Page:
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The Cargo Cult of Business » Listen to this…

Listen to this…

Published on 11 Aug 2005 at 12:18 am | No Comments | Trackback
Filed under Winners and Losers, Technopolitical, Blogosphere, Business and Corporation Related, Open Source Software, Trademark, Copyright, and Patents.

… or maybe it should be "picture this."

I want to applaud Trent Reznor.  Ever since I first learned how to use a mixing console 20 years ago I’ve been wishing I had access to the master tracks for my favorite music. Not so I could make money from it, redistribute it, "pirate" it, or what have you, but rather so that I could have a more interactive relationship with it. I’ve wanted to customize it to my tastes. I’m not familiar enough with Garage Band to know if this goes as far as I’d like, but it’s definitely a step in the right direction.

 I’m sure many artists would be loathe to give up the control, or the perception of control. I hope many of them can find the courage to follow Mr. Reznor’s example, and I hope he finds the experience worthwile enough to repeat it.

 This is directly analogous to the downloading of individual songs from albums. Apple and others rightly perceived that the ability to customize the content in this way is a highly desirable feature. Sure, many users still download whole albums, and that’s great. Also, there’s no denying that in many cases the continuity of an album taken as a whole is an important part of the artistic statement. Nevertheless, the purchasers of music are more and more interested in being involved, rather than simply listening to an album they want to create their own. Furthermore, this activity isn’t necessarily an alternative to the original album. I have purchased several complete albums which I’ve then re-arranged into my own custom albums based on theme, artist, or mood. Releasing the tracks themselves merely opens this up to another level of involvement for those of us who care take it that far.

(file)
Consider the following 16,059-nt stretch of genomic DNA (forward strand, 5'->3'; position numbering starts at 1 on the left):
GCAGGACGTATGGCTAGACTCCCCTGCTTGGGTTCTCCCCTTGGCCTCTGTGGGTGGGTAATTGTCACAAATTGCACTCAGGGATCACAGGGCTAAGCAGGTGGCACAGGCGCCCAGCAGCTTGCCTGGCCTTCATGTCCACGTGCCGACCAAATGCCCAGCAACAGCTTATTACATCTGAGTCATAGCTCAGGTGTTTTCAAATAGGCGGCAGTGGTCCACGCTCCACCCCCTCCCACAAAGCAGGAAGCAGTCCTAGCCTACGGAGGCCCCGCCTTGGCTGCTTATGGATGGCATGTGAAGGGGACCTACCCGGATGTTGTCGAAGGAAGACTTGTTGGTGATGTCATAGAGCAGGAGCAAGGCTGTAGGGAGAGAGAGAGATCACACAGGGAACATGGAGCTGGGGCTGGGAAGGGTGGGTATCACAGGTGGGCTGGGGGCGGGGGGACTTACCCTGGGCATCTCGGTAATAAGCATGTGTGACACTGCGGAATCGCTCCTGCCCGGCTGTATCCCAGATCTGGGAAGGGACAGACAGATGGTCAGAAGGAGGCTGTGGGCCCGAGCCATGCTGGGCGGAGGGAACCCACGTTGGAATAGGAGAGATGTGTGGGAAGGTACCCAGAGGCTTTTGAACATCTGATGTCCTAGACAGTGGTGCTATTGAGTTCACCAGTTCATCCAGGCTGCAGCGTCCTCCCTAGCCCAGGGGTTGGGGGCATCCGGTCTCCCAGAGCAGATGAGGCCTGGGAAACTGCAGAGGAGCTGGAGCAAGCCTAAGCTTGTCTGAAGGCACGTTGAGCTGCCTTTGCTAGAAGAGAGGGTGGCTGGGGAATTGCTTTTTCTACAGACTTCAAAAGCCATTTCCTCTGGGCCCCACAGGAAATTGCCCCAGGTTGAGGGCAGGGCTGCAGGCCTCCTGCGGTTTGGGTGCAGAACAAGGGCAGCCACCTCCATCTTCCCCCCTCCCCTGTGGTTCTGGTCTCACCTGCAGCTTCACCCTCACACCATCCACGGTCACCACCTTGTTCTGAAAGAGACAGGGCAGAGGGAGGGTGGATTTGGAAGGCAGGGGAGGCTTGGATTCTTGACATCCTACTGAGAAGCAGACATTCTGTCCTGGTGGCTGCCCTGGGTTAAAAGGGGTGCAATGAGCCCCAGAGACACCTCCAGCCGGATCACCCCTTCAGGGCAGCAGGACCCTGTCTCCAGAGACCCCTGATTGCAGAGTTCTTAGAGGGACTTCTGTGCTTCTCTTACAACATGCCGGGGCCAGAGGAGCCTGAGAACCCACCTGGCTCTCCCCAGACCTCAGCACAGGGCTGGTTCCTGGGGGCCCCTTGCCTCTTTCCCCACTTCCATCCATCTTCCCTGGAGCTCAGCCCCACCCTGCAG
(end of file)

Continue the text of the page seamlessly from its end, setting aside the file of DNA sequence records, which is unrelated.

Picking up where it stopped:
What about the future? Can this catch on? If so, will there be a demand for the remixes created by certain individuals with talent? How will Mr. Reznor feel about that? What would be the legal status of those remixes? I don’t know, but I’m certain we would all benefit from some system which makes them separable from the originals, and owned by the people who create them. What I have in mind is something like the GPL, “copy my stuff, make changes, sell your changes if you want, sell services around it doing installs or whatever, but don’t forget to give me credit and don’t sell my stuff without getting my permission."

Once this little daydream comes true, there’s just one more thing…  Now, Peter Jackson, about all those giant digital video files you have cluttering up your data storage…

-- John
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